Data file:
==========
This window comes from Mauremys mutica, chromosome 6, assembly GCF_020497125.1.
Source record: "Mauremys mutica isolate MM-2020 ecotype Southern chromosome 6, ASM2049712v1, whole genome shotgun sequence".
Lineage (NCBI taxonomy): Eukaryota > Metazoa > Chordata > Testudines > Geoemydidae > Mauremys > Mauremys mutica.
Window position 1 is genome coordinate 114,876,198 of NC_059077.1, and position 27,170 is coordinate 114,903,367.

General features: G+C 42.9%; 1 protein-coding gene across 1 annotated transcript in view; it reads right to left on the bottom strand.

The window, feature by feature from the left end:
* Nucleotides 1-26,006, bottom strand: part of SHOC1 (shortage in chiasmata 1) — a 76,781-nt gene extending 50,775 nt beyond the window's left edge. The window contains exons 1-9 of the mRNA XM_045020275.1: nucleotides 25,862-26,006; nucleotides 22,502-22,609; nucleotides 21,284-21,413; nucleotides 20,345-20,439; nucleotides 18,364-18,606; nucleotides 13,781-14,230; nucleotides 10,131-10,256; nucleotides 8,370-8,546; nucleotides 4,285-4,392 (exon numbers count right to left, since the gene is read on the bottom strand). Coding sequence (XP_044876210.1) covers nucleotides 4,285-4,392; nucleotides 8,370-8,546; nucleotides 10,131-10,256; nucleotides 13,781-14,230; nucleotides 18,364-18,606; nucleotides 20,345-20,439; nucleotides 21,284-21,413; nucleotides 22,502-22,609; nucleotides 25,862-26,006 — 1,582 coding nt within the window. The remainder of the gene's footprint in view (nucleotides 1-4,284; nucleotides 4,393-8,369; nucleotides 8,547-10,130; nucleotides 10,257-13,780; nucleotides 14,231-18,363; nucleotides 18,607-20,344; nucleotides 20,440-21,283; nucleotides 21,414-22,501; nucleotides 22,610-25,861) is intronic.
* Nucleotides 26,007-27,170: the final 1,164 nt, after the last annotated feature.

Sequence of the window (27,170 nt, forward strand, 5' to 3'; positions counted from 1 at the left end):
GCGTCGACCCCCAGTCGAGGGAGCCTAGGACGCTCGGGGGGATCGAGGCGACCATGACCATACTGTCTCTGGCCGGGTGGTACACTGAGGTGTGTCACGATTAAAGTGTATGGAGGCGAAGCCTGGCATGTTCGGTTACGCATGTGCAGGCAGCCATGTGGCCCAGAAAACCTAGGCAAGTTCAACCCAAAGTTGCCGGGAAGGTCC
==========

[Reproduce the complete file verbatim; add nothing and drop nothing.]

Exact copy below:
This window comes from Mauremys mutica, chromosome 6, assembly GCF_020497125.1.
Source record: "Mauremys mutica isolate MM-2020 ecotype Southern chromosome 6, ASM2049712v1, whole genome shotgun sequence".
Lineage (NCBI taxonomy): Eukaryota > Metazoa > Chordata > Testudines > Geoemydidae > Mauremys > Mauremys mutica.
Window position 1 is genome coordinate 114,876,198 of NC_059077.1, and position 27,170 is coordinate 114,903,367.

General features: G+C 42.9%; 1 protein-coding gene across 1 annotated transcript in view; it reads right to left on the bottom strand.

The window, feature by feature from the left end:
* Nucleotides 1-26,006, bottom strand: part of SHOC1 (shortage in chiasmata 1) — a 76,781-nt gene extending 50,775 nt beyond the window's left edge. The window contains exons 1-9 of the mRNA XM_045020275.1: nucleotides 25,862-26,006; nucleotides 22,502-22,609; nucleotides 21,284-21,413; nucleotides 20,345-20,439; nucleotides 18,364-18,606; nucleotides 13,781-14,230; nucleotides 10,131-10,256; nucleotides 8,370-8,546; nucleotides 4,285-4,392 (exon numbers count right to left, since the gene is read on the bottom strand). Coding sequence (XP_044876210.1) covers nucleotides 4,285-4,392; nucleotides 8,370-8,546; nucleotides 10,131-10,256; nucleotides 13,781-14,230; nucleotides 18,364-18,606; nucleotides 20,345-20,439; nucleotides 21,284-21,413; nucleotides 22,502-22,609; nucleotides 25,862-26,006 — 1,582 coding nt within the window. The remainder of the gene's footprint in view (nucleotides 1-4,284; nucleotides 4,393-8,369; nucleotides 8,547-10,130; nucleotides 10,257-13,780; nucleotides 14,231-18,363; nucleotides 18,607-20,344; nucleotides 20,440-21,283; nucleotides 21,414-22,501; nucleotides 22,610-25,861) is intronic.
* Nucleotides 26,007-27,170: the final 1,164 nt, after the last annotated feature.

Sequence of the window (27,170 nt, forward strand, 5' to 3'; positions counted from 1 at the left end):
GCGTCGACCCCCAGTCGAGGGAGCCTAGGACGCTCGGGGGGATCGAGGCGACCATGACCATACTGTCTCTGGCCGGGTGGTACACTGAGGTGTGTCACGATTAAAGTGTATGGAGGCGAAGCCTGGCATGTTCGGTTACGCATGTGCAGGCAGCCATGTGGCCCAGAAAACCTAGGCAAGTTCAACCCAAAGTTGCCGGGAAGGTCC